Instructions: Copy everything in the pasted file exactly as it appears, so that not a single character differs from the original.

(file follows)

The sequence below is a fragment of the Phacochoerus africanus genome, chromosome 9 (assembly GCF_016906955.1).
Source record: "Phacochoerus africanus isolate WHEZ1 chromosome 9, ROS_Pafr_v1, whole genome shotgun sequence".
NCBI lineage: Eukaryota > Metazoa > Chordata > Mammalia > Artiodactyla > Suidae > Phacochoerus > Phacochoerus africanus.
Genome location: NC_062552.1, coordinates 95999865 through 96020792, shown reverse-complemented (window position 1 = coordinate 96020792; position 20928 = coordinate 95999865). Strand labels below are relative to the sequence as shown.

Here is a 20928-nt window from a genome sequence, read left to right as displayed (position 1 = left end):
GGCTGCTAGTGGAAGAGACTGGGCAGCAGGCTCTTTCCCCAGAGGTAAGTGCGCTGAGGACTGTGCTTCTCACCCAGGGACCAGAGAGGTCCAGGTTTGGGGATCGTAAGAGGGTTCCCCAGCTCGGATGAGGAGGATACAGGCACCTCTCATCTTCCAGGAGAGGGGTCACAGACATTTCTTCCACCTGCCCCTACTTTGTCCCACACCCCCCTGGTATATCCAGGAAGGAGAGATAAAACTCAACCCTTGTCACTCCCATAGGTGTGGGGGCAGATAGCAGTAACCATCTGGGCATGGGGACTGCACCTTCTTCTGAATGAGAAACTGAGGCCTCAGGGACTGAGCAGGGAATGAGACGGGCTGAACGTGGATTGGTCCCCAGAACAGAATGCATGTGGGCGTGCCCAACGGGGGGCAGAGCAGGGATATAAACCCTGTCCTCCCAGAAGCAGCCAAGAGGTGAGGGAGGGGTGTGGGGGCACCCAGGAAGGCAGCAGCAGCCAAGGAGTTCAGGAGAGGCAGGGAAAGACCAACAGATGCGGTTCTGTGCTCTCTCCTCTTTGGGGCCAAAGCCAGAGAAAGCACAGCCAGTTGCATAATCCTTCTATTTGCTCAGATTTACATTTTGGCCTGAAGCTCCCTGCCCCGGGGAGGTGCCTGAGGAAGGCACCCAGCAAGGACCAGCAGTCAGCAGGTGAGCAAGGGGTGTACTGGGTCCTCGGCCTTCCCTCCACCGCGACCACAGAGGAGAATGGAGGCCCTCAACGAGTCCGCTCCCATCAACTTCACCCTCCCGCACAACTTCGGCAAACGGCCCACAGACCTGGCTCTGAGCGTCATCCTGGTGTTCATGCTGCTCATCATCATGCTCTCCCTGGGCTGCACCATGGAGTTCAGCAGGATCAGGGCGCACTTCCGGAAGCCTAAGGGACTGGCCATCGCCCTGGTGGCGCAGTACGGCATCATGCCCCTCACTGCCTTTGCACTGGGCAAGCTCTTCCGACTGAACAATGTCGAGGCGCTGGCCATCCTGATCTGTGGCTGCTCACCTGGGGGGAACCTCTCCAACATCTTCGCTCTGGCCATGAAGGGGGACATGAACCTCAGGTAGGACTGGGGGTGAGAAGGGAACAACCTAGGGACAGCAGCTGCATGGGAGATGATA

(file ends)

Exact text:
The sequence below is a fragment of the Phacochoerus africanus genome, chromosome 9 (assembly GCF_016906955.1).
Source record: "Phacochoerus africanus isolate WHEZ1 chromosome 9, ROS_Pafr_v1, whole genome shotgun sequence".
NCBI lineage: Eukaryota > Metazoa > Chordata > Mammalia > Artiodactyla > Suidae > Phacochoerus > Phacochoerus africanus.
Genome location: NC_062552.1, coordinates 95999865 through 96020792, shown reverse-complemented (window position 1 = coordinate 96020792; position 20928 = coordinate 95999865). Strand labels below are relative to the sequence as shown.

Here is a 20928-nt window from a genome sequence, read left to right as displayed (position 1 = left end):
GGCTGCTAGTGGAAGAGACTGGGCAGCAGGCTCTTTCCCCAGAGGTAAGTGCGCTGAGGACTGTGCTTCTCACCCAGGGACCAGAGAGGTCCAGGTTTGGGGATCGTAAGAGGGTTCCCCAGCTCGGATGAGGAGGATACAGGCACCTCTCATCTTCCAGGAGAGGGGTCACAGACATTTCTTCCACCTGCCCCTACTTTGTCCCACACCCCCCTGGTATATCCAGGAAGGAGAGATAAAACTCAACCCTTGTCACTCCCATAGGTGTGGGGGCAGATAGCAGTAACCATCTGGGCATGGGGACTGCACCTTCTTCTGAATGAGAAACTGAGGCCTCAGGGACTGAGCAGGGAATGAGACGGGCTGAACGTGGATTGGTCCCCAGAACAGAATGCATGTGGGCGTGCCCAACGGGGGGCAGAGCAGGGATATAAACCCTGTCCTCCCAGAAGCAGCCAAGAGGTGAGGGAGGGGTGTGGGGGCACCCAGGAAGGCAGCAGCAGCCAAGGAGTTCAGGAGAGGCAGGGAAAGACCAACAGATGCGGTTCTGTGCTCTCTCCTCTTTGGGGCCAAAGCCAGAGAAAGCACAGCCAGTTGCATAATCCTTCTATTTGCTCAGATTTACATTTTGGCCTGAAGCTCCCTGCCCCGGGGAGGTGCCTGAGGAAGGCACCCAGCAAGGACCAGCAGTCAGCAGGTGAGCAAGGGGTGTACTGGGTCCTCGGCCTTCCCTCCACCGCGACCACAGAGGAGAATGGAGGCCCTCAACGAGTCCGCTCCCATCAACTTCACCCTCCCGCACAACTTCGGCAAACGGCCCACAGACCTGGCTCTGAGCGTCATCCTGGTGTTCATGCTGCTCATCATCATGCTCTCCCTGGGCTGCACCATGGAGTTCAGCAGGATCAGGGCGCACTTCCGGAAGCCTAAGGGACTGGCCATCGCCCTGGTGGCGCAGTACGGCATCATGCCCCTCACTGCCTTTGCACTGGGCAAGCTCTTCCGACTGAACAATGTCGAGGCGCTGGCCATCCTGATCTGTGGCTGCTCACCTGGGGGGAACCTCTCCAACATCTTCGCTCTGGCCATGAAGGGGGACATGAACCTCAGGTAGGACTGGGGGTGAGAAGGGAACAACCTAGGGACAGCAGCTGCATGGGAGATGATA